You couldn’t see his mouth at all, with the teeming mass of flies bubbling over it and the side of the pulpy mess that had been the man’s scalp. The ground under his caved-in head was completely black, and the stain blossomed red at the edges of his dingy wife-beater.
The dog’s owner was dead. Exactly as I had imagined it.
THE TREES, SIDEWALK, AND THE FLASHING lights spun around me as I felt it: the first unmistakable snarl in the delicate fabric of my sanity.
I laughed. I was that crazy.
Then I threw up.
Large hands grabbed my shoulders. Out of the corner of my eye, I saw a woman in a suit and a man in a dark uniform approach, but they were out of focus. Whose hands were on me?
“Great, just great. Get her out of here, Gadsen!” the female voice said. She sounded so far away.
“Shut it, Foley. You could have set up a perimeter just as easily,” said the man’s voice from behind me. He spun me around as I wiped my mouth. He was also in a suit. “What’s your name?” he asked, with authority.
“M-Mara,” I stammered. I could barely hear myself.
“Can you bring the EMTs over here?” he shouted. “She might be in shock.”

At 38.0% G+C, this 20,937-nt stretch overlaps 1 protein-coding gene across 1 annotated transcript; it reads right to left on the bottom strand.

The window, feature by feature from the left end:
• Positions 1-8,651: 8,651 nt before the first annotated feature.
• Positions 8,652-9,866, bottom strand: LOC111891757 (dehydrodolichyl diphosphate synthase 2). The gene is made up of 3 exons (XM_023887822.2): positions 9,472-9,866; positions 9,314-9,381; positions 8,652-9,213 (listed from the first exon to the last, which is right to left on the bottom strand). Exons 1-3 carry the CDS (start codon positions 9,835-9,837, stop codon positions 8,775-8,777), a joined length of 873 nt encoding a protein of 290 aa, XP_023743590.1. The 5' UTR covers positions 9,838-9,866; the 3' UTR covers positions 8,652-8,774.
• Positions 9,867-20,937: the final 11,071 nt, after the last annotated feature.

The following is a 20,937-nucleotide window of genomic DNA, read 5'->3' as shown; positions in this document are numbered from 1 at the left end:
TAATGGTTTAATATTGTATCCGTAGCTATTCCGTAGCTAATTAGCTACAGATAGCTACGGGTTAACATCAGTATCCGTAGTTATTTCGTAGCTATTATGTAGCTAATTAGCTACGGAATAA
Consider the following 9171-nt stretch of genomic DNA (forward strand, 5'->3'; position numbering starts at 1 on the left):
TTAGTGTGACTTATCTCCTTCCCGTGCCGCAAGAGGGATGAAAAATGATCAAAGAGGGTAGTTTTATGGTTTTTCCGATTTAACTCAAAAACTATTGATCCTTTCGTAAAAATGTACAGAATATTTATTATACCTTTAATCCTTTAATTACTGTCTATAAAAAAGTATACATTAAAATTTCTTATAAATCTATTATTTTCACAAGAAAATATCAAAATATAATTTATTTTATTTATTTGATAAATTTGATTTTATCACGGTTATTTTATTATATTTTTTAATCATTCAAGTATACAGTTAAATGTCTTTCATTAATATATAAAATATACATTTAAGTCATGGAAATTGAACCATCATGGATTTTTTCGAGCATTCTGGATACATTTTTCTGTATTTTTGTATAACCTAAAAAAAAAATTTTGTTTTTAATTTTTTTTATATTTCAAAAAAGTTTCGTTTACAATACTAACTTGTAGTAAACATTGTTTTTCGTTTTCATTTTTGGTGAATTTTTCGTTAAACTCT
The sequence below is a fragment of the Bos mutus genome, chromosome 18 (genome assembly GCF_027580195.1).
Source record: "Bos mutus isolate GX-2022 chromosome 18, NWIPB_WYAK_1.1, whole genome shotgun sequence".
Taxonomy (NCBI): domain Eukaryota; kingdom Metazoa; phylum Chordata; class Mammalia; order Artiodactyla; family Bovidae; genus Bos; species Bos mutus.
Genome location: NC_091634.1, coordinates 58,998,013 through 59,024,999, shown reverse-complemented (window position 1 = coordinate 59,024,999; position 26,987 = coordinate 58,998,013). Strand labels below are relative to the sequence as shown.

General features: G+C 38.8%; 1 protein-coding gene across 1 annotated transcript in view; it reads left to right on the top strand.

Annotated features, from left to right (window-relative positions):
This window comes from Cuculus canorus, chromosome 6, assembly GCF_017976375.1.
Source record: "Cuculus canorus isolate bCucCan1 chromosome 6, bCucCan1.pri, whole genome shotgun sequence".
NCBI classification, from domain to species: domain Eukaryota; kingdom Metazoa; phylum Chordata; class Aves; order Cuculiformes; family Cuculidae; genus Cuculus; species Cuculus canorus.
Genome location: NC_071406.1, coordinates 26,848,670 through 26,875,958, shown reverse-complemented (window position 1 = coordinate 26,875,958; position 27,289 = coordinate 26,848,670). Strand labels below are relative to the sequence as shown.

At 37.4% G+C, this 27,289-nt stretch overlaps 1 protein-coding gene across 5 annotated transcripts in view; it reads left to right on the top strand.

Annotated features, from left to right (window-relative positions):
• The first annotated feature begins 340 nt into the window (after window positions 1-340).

I snapped to attention. No paramedics. No hospitals.
“I’m fine,” I said, and willed the trees to stop dancing. I took a few deep breaths to steady myself. Was this even happening? “I’ve just never seen a dead body before.” I said it before I even realized it was true. I hadn’t seen Rachel, Claire, and Jude at their funerals. There wasn’t enough of them left to see.
“Just to take a look,” the man said. “While I ask you some questions, if that’s all right.” He signaled to the EMT.
I knew it wasn’t a fight I could win. “Okay,” I said. I closed my eyes but still saw the blood. And the flies.
But where was the dog?
I opened my eyes and looked for her, but didn’t see her anywhere.
The EMT approached me and I tried to focus on not appearing insane. I breathed slowly and evenly as he flashed his penlight in both of my eyes. He looked me over, but just as he seemed to be wrapping it up, I overheard the female detective speak.